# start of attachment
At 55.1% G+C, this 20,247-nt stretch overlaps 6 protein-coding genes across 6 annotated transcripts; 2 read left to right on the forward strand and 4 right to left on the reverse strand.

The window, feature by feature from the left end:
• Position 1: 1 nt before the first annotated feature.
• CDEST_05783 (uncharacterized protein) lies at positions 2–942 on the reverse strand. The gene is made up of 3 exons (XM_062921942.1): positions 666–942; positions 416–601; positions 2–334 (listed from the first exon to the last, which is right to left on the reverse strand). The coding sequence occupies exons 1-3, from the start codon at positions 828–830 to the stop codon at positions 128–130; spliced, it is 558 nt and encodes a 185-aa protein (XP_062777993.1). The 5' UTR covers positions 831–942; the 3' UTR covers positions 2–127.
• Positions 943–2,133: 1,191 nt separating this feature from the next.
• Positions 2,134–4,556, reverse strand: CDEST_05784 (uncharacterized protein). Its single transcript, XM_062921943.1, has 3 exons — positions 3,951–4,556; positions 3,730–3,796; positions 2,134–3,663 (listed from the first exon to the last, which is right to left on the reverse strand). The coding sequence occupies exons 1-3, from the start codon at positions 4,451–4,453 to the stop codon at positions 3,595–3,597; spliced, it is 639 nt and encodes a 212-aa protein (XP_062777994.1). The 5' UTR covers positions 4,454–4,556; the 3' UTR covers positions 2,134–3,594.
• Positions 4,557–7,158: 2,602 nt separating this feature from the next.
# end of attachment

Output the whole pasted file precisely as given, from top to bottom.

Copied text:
At 55.1% G+C, this 20,247-nt stretch overlaps 6 protein-coding genes across 6 annotated transcripts; 2 read left to right on the forward strand and 4 right to left on the reverse strand.

The window, feature by feature from the left end:
• Position 1: 1 nt before the first annotated feature.
• CDEST_05783 (uncharacterized protein) lies at positions 2–942 on the reverse strand. The gene is made up of 3 exons (XM_062921942.1): positions 666–942; positions 416–601; positions 2–334 (listed from the first exon to the last, which is right to left on the reverse strand). The coding sequence occupies exons 1-3, from the start codon at positions 828–830 to the stop codon at positions 128–130; spliced, it is 558 nt and encodes a 185-aa protein (XP_062777993.1). The 5' UTR covers positions 831–942; the 3' UTR covers positions 2–127.
• Positions 943–2,133: 1,191 nt separating this feature from the next.
• Positions 2,134–4,556, reverse strand: CDEST_05784 (uncharacterized protein). Its single transcript, XM_062921943.1, has 3 exons — positions 3,951–4,556; positions 3,730–3,796; positions 2,134–3,663 (listed from the first exon to the last, which is right to left on the reverse strand). The coding sequence occupies exons 1-3, from the start codon at positions 4,451–4,453 to the stop codon at positions 3,595–3,597; spliced, it is 639 nt and encodes a 212-aa protein (XP_062777994.1). The 5' UTR covers positions 4,454–4,556; the 3' UTR covers positions 2,134–3,594.
• Positions 4,557–7,158: 2,602 nt separating this feature from the next.